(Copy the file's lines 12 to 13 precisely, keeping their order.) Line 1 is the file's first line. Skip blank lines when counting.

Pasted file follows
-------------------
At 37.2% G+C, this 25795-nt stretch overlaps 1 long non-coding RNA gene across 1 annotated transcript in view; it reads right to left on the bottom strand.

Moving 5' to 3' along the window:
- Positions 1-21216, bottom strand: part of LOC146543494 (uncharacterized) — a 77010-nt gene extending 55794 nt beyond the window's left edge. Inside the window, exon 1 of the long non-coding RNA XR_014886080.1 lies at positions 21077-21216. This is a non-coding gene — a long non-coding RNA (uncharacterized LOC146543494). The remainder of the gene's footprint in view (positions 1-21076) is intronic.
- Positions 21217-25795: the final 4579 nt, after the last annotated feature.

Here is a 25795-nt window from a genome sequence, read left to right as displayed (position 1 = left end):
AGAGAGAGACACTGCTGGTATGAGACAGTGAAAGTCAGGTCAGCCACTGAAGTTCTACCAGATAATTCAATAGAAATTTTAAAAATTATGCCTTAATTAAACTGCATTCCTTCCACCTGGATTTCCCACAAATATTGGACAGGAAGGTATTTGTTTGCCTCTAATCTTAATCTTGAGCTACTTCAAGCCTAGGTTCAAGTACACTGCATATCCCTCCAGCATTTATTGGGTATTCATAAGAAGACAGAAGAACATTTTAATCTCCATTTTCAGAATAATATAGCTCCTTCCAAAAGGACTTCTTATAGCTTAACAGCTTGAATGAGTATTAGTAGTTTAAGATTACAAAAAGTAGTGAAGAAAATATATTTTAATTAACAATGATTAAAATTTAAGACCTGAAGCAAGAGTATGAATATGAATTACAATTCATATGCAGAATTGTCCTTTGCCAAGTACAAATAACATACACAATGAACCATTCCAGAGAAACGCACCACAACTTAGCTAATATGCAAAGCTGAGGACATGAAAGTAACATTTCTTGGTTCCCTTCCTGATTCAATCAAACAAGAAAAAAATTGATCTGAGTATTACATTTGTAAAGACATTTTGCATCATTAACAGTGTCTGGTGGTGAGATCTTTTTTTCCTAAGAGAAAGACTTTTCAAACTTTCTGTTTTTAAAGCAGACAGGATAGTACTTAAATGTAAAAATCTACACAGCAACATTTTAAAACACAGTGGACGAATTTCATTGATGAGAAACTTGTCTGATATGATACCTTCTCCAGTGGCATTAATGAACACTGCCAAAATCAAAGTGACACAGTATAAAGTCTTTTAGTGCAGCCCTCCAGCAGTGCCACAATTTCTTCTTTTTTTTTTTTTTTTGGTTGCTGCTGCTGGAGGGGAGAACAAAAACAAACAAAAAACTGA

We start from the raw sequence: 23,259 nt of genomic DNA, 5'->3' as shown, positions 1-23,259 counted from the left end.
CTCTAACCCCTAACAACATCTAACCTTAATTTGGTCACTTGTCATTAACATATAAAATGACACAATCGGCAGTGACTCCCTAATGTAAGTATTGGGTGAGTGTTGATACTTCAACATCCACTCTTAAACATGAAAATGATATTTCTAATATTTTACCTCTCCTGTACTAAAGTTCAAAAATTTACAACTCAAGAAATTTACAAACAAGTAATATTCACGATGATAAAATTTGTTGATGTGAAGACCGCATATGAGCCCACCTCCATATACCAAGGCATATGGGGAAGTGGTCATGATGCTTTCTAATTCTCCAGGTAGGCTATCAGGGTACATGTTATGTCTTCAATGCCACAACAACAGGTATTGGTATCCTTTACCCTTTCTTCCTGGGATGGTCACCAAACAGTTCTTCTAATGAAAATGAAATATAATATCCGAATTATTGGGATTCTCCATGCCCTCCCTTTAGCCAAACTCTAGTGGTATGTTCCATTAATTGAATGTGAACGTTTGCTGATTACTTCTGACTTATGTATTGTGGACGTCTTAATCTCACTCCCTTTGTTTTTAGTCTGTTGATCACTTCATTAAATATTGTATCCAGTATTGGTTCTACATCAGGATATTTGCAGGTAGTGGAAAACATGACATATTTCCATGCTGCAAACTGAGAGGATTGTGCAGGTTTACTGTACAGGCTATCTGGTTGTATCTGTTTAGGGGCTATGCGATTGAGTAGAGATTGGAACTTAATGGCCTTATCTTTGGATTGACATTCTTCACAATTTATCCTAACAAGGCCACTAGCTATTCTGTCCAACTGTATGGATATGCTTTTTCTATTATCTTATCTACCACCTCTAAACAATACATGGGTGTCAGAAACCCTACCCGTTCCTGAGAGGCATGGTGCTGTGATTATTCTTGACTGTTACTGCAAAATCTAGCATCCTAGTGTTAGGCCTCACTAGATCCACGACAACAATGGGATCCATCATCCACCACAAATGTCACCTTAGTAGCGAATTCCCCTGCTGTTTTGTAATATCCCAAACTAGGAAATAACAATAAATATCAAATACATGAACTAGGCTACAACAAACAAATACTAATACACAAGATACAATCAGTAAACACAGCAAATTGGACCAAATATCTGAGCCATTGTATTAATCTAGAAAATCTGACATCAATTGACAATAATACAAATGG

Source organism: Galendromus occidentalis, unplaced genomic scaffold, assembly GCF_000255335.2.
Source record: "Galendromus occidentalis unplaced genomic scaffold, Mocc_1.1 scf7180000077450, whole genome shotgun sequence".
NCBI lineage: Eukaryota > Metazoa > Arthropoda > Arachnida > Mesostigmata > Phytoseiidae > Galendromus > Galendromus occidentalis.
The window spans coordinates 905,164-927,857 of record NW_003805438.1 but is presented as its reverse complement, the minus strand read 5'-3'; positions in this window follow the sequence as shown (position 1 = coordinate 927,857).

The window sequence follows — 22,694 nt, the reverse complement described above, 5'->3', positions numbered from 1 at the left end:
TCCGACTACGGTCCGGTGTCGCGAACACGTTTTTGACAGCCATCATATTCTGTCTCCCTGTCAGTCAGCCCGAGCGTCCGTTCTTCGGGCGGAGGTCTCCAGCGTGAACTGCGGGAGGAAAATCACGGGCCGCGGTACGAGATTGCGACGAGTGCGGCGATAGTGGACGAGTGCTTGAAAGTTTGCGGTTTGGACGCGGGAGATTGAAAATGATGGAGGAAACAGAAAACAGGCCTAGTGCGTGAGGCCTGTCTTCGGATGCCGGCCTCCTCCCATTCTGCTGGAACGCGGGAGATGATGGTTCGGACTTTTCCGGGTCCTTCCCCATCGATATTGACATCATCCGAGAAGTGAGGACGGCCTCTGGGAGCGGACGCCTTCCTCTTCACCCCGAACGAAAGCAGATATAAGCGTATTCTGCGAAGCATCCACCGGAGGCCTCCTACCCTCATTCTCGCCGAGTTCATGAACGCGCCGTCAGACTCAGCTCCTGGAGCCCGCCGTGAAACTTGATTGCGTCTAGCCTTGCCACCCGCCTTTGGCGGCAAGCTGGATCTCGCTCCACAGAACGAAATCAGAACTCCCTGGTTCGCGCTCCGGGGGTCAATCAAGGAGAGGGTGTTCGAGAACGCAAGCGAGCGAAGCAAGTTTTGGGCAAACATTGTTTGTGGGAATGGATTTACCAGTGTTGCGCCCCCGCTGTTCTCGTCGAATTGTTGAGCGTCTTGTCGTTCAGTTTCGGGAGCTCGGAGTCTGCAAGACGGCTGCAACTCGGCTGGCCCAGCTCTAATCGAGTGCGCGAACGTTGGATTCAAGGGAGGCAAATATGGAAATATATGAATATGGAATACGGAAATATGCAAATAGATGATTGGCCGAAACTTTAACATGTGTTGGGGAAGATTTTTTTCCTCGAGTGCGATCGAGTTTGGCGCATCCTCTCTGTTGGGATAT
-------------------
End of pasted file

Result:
The window spans coordinates 905,164-927,857 of record NW_003805438.1 but is presented as its reverse complement, the minus strand read 5'-3'; positions in this window follow the sequence as shown (position 1 = coordinate 927,857).

The window sequence follows — 22,694 nt, the reverse complement described above, 5'->3', positions numbered from 1 at the left end: